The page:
Yesterday we published the Blurrt analysis of live Twitter reaction to the Budget as it was presented by the Chancellor. As is always the way with budgets, the initial impression often gives way to an entirely different view as the small print is examined and the impact of various nasties is explored.
To that end, we now publish the follow-on data, showing how the discussion of the Budget shifted in the hours following the Budget’s launch.
Between 14.45 and 16.45 yesterday afternoon, Blurrt gathered 13,720 tweets and retweets relating to the Budget from 8,378 Twitter users.
Even only a short time after the Chancellor’s speech, one can already see a shift to the negative. While the response during Hammond’s speech and Corbyn’s response was 18 per cent positive and 22 per cent negative, in the ensuing hours that gap almost doubled, with 17 per cent positive reaction and 25 per cent negative:
As predicted, the focus of the discussion also sharpened. Brexit, which loomed large initially in the top words despite not being mentioned by Hammond, later fell back, to be replaced by a screed of discussion focused on the changes to National Insurance Contributions for the self-employed:
While yesterday’s initial wordcloud featured just three references to this tax rise, by mid-afternoon it was visibly dominating the discussion. Notably, two direct quotes from the Labour leadership make the list: “the Conservative’s budget” was part of a mis-punctuated but popular Corbyn tweet, while “Labour will oppose” were the opening words of McDonnell’s statement on NICs. The only glimmers of positivity were warm words for “Hammond’s best five”…”budget jokes”, which he probably didn’t intend to be the highlight of his debut outing as custodian of the red box.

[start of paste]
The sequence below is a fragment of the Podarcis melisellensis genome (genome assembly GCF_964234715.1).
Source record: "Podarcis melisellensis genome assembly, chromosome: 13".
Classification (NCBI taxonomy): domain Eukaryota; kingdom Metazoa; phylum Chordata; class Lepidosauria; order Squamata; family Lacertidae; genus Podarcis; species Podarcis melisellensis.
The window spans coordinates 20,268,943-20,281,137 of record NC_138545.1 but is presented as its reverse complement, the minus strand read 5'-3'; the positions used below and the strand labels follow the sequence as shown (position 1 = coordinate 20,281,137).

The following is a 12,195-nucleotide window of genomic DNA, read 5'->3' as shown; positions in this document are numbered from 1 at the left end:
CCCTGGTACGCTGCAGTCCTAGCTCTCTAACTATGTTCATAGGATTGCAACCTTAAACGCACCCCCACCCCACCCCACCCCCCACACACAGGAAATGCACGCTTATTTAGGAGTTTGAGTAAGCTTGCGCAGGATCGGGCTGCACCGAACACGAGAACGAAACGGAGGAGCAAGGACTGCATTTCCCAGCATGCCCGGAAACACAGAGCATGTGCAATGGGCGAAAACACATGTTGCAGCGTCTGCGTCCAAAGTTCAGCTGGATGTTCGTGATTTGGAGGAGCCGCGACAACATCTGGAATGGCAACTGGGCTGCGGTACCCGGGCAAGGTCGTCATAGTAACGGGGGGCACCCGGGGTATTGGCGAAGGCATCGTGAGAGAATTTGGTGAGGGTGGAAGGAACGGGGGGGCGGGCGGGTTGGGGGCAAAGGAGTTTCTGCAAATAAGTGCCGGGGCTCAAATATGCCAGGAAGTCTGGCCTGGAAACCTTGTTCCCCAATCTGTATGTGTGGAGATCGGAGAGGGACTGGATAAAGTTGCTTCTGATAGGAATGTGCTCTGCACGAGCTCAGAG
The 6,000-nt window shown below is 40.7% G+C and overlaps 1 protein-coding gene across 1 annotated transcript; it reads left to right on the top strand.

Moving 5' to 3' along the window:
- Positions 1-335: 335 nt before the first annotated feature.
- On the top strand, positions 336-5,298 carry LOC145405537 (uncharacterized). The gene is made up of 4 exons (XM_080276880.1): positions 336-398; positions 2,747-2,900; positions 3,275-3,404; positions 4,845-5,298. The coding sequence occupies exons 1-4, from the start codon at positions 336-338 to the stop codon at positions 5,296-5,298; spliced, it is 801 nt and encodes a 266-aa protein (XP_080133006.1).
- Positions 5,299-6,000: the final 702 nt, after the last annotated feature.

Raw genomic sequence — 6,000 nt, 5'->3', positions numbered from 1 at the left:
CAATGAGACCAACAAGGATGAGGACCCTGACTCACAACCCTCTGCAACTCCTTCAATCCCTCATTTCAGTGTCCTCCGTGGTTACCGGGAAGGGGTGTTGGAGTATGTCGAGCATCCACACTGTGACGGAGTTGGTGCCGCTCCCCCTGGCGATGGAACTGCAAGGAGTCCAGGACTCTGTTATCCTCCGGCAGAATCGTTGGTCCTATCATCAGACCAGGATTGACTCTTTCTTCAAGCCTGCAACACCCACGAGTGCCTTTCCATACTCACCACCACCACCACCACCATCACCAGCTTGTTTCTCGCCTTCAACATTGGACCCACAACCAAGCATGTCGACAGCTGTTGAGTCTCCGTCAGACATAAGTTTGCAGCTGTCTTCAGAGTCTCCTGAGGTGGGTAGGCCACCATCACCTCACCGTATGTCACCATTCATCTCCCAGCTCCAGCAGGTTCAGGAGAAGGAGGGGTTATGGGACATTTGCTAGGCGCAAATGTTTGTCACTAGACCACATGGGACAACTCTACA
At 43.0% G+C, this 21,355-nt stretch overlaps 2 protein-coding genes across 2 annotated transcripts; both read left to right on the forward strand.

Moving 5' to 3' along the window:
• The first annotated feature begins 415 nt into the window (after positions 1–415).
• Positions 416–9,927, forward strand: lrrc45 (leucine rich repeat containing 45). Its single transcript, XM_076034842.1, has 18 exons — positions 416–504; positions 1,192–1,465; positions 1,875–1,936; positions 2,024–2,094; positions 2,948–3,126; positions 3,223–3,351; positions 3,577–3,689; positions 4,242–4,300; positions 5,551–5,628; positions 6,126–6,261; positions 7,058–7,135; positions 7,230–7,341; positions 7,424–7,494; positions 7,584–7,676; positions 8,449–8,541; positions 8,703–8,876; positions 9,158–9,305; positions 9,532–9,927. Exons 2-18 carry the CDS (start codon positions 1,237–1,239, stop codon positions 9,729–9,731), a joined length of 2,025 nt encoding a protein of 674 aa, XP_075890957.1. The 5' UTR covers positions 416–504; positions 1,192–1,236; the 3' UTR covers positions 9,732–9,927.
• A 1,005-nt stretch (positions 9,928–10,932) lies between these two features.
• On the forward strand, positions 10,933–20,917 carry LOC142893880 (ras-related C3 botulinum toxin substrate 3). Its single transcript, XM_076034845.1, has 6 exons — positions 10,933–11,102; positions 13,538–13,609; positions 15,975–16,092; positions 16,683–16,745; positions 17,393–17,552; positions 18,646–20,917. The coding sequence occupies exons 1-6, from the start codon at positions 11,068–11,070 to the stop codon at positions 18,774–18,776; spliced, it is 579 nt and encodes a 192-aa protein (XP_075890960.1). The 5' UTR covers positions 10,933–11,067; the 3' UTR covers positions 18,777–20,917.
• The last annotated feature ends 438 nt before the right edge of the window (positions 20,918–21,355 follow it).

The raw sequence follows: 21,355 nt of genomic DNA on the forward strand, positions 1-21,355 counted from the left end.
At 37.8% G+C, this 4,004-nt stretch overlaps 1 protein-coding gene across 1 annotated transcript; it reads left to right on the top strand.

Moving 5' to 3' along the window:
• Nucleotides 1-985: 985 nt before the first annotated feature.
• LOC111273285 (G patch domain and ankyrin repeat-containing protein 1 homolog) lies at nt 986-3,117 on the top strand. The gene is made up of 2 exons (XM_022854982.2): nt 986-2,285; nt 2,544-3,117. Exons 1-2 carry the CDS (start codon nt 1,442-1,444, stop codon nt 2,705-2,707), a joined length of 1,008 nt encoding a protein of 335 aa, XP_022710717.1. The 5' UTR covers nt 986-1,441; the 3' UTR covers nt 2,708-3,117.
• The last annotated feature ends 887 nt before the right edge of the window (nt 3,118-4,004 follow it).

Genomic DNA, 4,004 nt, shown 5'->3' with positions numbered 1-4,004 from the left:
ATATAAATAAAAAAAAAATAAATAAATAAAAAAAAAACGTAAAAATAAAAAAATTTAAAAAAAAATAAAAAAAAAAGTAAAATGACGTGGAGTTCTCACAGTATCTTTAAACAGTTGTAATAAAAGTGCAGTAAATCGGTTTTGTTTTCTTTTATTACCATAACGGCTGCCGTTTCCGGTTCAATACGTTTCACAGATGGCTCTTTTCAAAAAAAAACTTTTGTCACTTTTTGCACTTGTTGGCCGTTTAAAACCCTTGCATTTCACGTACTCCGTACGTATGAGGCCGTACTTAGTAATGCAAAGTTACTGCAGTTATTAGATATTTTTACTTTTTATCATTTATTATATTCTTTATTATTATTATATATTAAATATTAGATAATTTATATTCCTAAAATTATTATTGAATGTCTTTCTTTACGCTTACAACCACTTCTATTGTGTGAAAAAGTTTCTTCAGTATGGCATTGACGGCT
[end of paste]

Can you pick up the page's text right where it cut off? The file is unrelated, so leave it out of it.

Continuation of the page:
The analysis of the emotions displayed by tweeters tells a similar story for the Chancellor:
As I wrote yesterday, Twitter rarely lends itself to positivity in the first place, but the trend shows that the Budget’s reputation was on the slide. From early afternoon to mid-afternoon, the positive emotions expressed all fell: happiness -5.8 per cent, love -1.3 per cent, thankfulness -0.1 per cent. Meanwhile, most negative emotions climbed even from their high starting base: anger +6.2 per cent, sadness +2.5 per cent, fear +0.4 per cent. Disgust fell by 2.2 per cent, but aside from that it’s cold comfort – particularly when you consider that analysis of top keywords reveals the “happiness” ranking to be primarily based on appreciation of Hammond’s jokes.
There’s one final thing to note on the back of this analysis. While we readily acknowledge that Twitter is not a representative poll of public opinion, and don’t present it as such, we began this exercise on the basis that “the response of the assembled Twitterati nevertheless remains important – particularly in shaping the way the media covers an event”. So it has proved in practice – while Hammond’s speech received mostly positive coverage in advance, the shift in the online response detected in these tweets yesterday is mirrored exactly in today’s newspaper front pages.